Architect Erik mar talks about how his practice, largely built around the design of public libraries, reflects long held beliefs about the responsibility architects have to the public.
“We decided to focus on libraries. Their accessibility is a true public good. Seeing as some would like to reduce that access, or even eliminate it altogether, it was important to show how crucial libraries are to our communities, and their mission is to our democracy.”
Architect Tim Boden
Team: Aric Spence, Rob Lindner, Tim Boden
Location: Sandpoint, Idaho
Tim Boden discusses the challenges and triumphs of practicing architecture in Sandpoint, Idaho, specifically highlighting a few important historical projects.
“Documentary filming techniques are slower and more subtle when shooting architecture. There is a different kind of freedom in capturing spaces with a camera, and not just being in them with a camera and capturing a detached subject. Capturing the character of a building by filming the unique features really made the structure another character in our overall story.”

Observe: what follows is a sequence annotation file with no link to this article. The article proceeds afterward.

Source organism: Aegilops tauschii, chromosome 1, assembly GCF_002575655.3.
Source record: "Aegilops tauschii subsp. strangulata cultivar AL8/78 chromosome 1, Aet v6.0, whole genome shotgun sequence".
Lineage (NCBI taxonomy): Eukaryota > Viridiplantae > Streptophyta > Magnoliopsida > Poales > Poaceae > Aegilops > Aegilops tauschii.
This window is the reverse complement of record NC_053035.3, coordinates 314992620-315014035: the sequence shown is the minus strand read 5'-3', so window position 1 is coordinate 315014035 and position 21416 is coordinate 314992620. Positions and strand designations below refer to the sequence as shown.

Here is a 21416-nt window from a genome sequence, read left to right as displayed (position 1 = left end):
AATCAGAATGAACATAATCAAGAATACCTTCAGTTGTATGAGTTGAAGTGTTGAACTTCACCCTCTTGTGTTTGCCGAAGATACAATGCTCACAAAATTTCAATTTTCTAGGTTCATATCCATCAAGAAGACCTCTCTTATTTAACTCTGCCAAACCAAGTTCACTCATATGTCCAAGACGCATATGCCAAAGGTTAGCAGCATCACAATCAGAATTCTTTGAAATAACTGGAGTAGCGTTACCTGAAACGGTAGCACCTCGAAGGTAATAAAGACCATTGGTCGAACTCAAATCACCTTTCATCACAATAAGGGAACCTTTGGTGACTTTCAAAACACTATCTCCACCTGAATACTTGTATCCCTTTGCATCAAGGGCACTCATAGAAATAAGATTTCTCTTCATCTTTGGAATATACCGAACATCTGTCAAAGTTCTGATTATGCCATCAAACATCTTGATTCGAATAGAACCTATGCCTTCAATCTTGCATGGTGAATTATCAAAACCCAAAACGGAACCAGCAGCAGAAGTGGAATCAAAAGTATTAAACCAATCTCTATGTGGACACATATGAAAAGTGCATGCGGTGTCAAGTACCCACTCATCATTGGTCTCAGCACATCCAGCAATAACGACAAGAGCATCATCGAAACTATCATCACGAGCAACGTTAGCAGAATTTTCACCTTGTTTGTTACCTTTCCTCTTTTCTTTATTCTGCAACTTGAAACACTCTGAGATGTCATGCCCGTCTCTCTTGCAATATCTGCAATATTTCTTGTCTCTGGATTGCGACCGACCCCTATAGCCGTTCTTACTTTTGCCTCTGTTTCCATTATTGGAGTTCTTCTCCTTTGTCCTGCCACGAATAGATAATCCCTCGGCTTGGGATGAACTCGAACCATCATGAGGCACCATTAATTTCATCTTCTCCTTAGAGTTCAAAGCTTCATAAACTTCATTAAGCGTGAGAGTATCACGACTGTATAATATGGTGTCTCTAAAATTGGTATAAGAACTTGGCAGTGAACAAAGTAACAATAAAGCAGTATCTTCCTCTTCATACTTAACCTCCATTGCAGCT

Servant of Nature
Team: Patrick Shanahan, Robbie Opperman, JT Fritsch, and Frank Hammon
Location: North Carolina
Frank Harmon discusses North Carolina architecture, sustainability, and the importance of reflecting a location’s culture when designing a building.
“Each of us brought different things to the table in regards to architecture. There is structure in everything we do, even in art, whether it is admitted or not. Architecture has a format. Materials. Earthly rules. Same goes for film, however, when we begin to twist and bend those seemingly concrete realities, we find ourselves in a much more beautiful and forward thinking place. That is what Frank Harmon’s architecture stands for and we wanted the film to share in that aesthetic.”
High Line Doc
Team: Cody Gardner, Max Warshaw, Jimmy McKeever
Location: New York, New York